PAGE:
Urban Vinyl Daily: Would you mind telling us a little background about yourself?
Squid Kids Ink: I’ve been livin in Southern California since 2001, but mostly grew up in Wyoming. When I was a kid I wanted to draw comic books, but I realized pretty early that wasn’t gonna be a good fit for me. I started sculpting when I was 19. That eventually led me to Otis for Toy Design.
I graduated in 2004 and designed action figures at Playmates for 2.5 years and at Spin Master for 5 years. Storm Hawks and How to Train Your Dragon are probably the toy lines I’m most proud of. Designing action figures for animation and movies wasn’t a gratifying as I imagined it would be. So, after roughly 8 years of designing action figures, I decided to quit and try making money on my own for a change.
UVD: Would you mind telling us about some of the designs that you came up with when you were first starting out and how designs have progressed over the years?
SKI: I started sculpting and entering contests in ToyFare and Tomart’s Action Figure Digest. I was mostly sculpting my favorite characters from movies and comics that hadn’t been made into action figures by that time.
While at Otis College I mainly focused on designing action figures, but I also had to learn how to design small dolls, preschool, vehicles, and plush. Learning how to sew and design plush has really come in handy.
While at Playmates I sculpted at least 5 different styles of TMNT in my spare time. I use to love TMNT, and I guess I still do, but I’m not a fan of Playmates. That was probably the first time I sculpted a “urban vinyl” stylized figure.
It wasn’t until 2008 when I stopped sculpting other peoples characters and really started developing my own characters.
You can see photos of most of that stuff on my blog, but you may have to search some of early posts.
UVD: What are some things that influence you and your work? Is there any artist’s work that inspired you and your style early on in your career?
SKI: I’m about as geeky as a grow guy can get. I love comics, cartoons, movies, video games, and toys, of course.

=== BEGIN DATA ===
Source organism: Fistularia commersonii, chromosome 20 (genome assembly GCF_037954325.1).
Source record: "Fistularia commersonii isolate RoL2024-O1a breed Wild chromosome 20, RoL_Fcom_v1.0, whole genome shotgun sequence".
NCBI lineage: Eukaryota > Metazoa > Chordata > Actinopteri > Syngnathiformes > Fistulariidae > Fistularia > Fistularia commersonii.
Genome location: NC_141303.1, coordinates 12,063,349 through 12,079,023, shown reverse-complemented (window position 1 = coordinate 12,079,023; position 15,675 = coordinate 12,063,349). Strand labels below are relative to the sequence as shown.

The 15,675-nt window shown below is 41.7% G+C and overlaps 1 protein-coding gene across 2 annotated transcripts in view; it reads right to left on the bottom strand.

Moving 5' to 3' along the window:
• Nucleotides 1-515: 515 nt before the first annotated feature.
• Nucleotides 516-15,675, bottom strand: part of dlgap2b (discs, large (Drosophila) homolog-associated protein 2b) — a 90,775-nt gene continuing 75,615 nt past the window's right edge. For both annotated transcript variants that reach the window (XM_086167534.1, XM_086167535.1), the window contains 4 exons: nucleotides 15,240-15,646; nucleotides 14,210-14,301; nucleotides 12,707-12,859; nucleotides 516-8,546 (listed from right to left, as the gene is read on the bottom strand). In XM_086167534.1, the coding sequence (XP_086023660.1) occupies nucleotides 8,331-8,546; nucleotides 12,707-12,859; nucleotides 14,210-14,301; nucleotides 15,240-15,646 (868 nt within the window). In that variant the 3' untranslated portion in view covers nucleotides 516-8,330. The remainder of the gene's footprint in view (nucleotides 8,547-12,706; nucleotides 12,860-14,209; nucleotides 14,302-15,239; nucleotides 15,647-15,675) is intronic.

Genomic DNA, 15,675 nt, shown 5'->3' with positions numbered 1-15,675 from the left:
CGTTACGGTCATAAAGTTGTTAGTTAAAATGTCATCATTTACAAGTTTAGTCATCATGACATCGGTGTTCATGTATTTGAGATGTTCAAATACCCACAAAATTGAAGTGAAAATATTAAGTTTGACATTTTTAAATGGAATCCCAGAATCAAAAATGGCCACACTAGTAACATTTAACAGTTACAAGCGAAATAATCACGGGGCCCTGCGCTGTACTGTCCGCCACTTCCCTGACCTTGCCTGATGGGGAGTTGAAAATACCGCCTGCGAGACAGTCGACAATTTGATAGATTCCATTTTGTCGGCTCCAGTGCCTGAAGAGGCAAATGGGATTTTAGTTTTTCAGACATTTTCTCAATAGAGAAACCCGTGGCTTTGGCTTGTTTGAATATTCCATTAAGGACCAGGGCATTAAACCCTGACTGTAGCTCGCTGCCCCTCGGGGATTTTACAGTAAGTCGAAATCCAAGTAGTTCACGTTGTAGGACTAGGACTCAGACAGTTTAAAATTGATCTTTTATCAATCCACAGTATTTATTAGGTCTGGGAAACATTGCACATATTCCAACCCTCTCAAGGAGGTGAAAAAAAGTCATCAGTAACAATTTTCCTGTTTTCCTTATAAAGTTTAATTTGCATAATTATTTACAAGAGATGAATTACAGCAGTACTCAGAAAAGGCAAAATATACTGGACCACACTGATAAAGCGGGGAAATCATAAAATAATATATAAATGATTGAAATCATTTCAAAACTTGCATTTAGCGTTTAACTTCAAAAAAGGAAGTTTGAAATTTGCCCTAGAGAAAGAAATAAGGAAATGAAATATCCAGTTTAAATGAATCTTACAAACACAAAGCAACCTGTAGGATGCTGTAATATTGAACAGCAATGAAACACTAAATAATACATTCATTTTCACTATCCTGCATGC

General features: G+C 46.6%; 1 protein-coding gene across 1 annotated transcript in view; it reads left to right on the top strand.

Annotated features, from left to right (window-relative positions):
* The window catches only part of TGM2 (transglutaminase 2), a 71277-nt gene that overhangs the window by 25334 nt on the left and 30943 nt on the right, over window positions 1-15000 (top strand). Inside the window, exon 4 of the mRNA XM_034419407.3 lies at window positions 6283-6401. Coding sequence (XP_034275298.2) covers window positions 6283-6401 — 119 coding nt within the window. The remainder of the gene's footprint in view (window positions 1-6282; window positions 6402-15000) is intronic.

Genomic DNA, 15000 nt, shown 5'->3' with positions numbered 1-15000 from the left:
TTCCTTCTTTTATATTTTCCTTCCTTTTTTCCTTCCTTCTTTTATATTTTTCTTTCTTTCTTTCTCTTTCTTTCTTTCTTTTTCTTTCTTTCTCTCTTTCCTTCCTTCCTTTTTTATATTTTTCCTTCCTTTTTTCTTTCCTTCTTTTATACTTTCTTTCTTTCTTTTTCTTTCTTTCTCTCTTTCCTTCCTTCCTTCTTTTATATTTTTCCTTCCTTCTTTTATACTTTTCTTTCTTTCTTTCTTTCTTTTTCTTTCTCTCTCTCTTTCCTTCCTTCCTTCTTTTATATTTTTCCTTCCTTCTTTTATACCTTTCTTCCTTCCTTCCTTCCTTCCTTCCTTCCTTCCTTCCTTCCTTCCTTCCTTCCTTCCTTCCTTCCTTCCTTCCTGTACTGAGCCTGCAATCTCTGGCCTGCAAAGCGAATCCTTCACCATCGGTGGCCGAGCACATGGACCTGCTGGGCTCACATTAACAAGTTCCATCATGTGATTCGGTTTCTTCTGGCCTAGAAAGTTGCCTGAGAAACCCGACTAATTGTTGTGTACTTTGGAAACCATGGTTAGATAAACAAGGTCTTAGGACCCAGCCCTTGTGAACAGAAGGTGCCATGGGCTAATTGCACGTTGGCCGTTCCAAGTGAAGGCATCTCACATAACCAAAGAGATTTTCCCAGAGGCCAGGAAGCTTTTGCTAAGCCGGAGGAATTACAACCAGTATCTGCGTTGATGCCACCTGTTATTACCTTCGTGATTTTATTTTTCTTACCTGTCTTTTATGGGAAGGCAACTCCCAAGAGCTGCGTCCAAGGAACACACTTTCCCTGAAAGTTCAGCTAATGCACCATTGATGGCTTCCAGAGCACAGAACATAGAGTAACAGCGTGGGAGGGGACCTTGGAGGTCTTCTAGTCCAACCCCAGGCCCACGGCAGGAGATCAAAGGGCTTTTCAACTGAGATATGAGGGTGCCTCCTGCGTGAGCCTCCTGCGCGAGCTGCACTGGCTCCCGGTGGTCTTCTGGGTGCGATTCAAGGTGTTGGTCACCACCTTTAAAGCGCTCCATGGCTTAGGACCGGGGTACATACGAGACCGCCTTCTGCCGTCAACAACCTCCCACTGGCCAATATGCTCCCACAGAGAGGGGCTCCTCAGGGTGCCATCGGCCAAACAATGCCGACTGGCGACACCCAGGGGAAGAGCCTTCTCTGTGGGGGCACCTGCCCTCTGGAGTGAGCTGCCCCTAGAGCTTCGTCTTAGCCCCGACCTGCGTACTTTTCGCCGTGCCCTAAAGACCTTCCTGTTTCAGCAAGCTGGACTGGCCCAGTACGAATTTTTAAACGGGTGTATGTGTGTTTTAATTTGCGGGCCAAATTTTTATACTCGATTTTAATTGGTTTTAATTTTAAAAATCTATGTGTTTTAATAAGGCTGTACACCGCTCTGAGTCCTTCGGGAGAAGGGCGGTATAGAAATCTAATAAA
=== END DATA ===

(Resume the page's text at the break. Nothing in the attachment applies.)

Todd McFarlane and Stan Winston were probably my biggest influences growing up. I loved Spawn and the first couple years of McFarlane toys, but I quickly lost interest once they started doing Horror and Sports figures. Stan Winston’s movie work was definitely inspiring, but I had no real desire to work on movies.
Later I was influenced by my co-workers at Spinmaster. I worked with Chito Arellano “Kwestone” and Tracy Tubera for a while. They’re both amazing artists and have been good friends of mine for years.
UVD: For those who may not be familiar Squid Kids Ink, would you mind filling us in on how the company started out and what determined the initial direction of products and designs?
SKI: When I first started Squid Kids Ink, I was still sculpting popular characters as “Garage Kits”. Jay Garcia at Mana Studios helped me with all of the molding an casting.
My Squib and Squib Kid were the first DIY resin figures that I made. I couldn’t afford to go straight into production and at the time I didn’t know any factories in China or even how to import anything. It took a long time for everything to fall into place for my 10-Doh! figures.
My Squib plush were the 1st products I got produced overseas. Plush was the least complicated and cost effective product to produce. So, it was a good stepping stone for other projects.
UVD: For those who may not be familiar with the family of figures, would you mind saying a little about the 10-doh family of figures?
SKI: 10-Doh! is part of my So Analog brand. The idea behind them was to bring old dead technology back to life. I have a pretty terrible memory, but I think I drew A-Drive first, followed by B-Side, then 10-Doh!. I was also trying to design a line of figures that could showcase people’s artwork. There are tons of Artists out there that don’t customize or design toys. I was hoping to make a platform that they could put their digital or traditional art on.
UVD: With the new SDCC series being all the rage for people to come and collect, what made you initially decide to attempt a blind box series of the figures, and also to reach out to these particular artists that are involved with series 1?
SKI: I was planning the mini figures at the same time as the original larger 10-Doh! figures. I even have A-Drives and B-Sides ready to go. Unfortunately, I could only afford to produce one figure, so I had to go with the one that I thought would appeal to the most people. Almost everyone in my generation grew up playing NES games and it had a large label area.
I emailed a bunch of artists that make stuff I like. I was just hoping they would be interested in being a part of the Mini 10-Doh! Series1. Most of them at least replied, but only some agreed. Of course, some of the artists are my good friends that I’ve know years. I think I ended up with a good mix of well known artists as well as talented friends that are up and coming.
UVD: With the odds of the series being fairly uniform with figures being either 3/20, 2/20, or 1/20 and allotting 1 gold 10-doh per case, was there any decision making being made on which figure would get which odds of being pulled?